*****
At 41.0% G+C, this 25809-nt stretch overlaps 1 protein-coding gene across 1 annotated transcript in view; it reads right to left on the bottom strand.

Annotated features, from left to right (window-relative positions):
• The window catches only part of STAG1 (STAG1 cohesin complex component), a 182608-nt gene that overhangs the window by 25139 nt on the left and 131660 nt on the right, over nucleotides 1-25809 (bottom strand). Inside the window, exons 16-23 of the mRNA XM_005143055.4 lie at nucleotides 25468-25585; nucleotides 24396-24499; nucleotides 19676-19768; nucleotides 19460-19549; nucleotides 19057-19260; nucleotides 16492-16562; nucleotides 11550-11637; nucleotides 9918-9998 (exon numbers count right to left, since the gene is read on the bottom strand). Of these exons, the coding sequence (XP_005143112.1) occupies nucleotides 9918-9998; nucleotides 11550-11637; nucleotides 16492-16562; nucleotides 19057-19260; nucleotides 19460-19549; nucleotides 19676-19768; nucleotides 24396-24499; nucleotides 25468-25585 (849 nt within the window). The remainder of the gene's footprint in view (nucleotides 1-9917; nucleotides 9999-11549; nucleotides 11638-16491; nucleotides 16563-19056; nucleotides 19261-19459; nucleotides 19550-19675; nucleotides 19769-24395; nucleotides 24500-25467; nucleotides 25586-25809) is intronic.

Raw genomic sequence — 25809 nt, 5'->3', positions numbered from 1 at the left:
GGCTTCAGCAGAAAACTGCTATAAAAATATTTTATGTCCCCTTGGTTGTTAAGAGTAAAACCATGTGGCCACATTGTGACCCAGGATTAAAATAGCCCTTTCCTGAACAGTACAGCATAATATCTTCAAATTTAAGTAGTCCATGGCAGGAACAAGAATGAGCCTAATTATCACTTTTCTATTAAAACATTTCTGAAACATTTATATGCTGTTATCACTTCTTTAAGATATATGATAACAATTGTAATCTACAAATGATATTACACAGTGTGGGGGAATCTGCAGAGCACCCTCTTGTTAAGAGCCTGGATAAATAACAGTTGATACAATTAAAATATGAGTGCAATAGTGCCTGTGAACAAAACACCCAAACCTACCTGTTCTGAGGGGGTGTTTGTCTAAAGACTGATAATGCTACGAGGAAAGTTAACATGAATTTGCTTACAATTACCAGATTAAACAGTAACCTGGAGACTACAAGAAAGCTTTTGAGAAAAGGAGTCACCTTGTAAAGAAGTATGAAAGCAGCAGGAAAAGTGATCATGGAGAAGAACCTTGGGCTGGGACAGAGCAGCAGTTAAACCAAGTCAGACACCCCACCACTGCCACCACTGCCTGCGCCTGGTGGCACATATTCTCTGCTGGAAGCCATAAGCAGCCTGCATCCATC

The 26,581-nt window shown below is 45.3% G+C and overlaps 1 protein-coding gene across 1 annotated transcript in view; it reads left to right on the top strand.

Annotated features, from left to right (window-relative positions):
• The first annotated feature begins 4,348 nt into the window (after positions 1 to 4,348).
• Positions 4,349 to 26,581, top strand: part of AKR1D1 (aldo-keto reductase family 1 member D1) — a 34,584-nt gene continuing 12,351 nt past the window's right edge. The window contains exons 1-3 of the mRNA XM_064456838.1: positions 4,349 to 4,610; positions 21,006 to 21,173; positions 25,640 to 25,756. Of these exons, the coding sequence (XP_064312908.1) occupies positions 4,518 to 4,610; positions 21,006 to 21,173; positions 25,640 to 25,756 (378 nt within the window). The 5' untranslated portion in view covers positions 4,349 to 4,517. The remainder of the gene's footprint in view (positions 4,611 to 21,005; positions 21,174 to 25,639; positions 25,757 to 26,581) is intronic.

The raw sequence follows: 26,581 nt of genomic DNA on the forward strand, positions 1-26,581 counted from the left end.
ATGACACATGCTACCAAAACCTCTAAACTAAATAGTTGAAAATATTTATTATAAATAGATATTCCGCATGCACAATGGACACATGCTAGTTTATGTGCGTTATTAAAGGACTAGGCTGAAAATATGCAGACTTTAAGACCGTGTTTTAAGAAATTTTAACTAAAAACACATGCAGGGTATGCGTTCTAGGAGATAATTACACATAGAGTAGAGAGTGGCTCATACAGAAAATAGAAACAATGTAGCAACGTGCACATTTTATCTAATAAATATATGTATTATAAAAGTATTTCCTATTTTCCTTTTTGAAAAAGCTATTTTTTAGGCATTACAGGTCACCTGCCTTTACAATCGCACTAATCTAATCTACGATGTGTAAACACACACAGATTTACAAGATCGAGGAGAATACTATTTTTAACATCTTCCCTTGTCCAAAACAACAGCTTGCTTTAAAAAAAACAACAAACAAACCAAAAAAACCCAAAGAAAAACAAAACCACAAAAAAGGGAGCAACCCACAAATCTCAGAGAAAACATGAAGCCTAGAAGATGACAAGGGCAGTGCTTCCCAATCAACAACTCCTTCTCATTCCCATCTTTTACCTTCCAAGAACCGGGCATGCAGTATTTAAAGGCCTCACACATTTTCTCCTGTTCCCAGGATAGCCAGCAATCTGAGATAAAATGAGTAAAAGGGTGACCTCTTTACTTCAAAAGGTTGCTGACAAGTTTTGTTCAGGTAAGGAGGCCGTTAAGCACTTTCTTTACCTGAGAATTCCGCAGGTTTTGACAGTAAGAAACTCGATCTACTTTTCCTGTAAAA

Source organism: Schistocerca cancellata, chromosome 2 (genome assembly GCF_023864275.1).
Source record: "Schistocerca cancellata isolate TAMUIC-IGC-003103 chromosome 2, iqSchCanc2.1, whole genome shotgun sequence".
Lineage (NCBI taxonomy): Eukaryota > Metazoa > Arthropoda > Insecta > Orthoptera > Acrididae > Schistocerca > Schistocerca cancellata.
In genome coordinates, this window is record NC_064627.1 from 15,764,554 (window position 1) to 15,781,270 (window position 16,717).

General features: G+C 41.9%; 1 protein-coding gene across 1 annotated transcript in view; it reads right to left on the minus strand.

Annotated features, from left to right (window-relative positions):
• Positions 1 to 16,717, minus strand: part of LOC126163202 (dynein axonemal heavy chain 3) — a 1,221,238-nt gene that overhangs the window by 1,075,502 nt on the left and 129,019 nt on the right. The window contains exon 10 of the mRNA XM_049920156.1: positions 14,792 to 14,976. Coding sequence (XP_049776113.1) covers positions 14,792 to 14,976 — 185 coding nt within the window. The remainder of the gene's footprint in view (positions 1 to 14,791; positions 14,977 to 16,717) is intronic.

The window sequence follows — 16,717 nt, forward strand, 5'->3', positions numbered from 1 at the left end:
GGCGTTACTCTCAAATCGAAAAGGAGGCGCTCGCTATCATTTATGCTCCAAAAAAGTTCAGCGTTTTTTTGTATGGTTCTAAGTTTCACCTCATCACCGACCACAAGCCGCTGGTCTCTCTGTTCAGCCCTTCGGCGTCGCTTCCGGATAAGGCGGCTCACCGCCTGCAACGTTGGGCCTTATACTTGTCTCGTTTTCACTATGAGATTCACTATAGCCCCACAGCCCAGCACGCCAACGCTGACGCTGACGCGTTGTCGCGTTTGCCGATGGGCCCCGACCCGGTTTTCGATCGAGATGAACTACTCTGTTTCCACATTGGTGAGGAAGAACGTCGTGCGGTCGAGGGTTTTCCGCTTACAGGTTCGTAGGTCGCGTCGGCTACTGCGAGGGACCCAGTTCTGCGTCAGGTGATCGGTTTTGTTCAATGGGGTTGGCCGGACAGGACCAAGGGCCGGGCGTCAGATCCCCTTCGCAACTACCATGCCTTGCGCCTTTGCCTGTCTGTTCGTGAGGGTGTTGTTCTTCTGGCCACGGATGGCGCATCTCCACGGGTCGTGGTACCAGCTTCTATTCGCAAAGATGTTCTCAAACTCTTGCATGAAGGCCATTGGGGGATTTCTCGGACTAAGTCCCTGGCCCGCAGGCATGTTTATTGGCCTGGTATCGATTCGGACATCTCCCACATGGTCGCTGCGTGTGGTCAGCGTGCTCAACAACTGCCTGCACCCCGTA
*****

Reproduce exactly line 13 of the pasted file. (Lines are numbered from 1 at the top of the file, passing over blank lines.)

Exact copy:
Source record: "Schistocerca cancellata isolate TAMUIC-IGC-003103 chromosome 2, iqSchCanc2.1, whole genome shotgun sequence".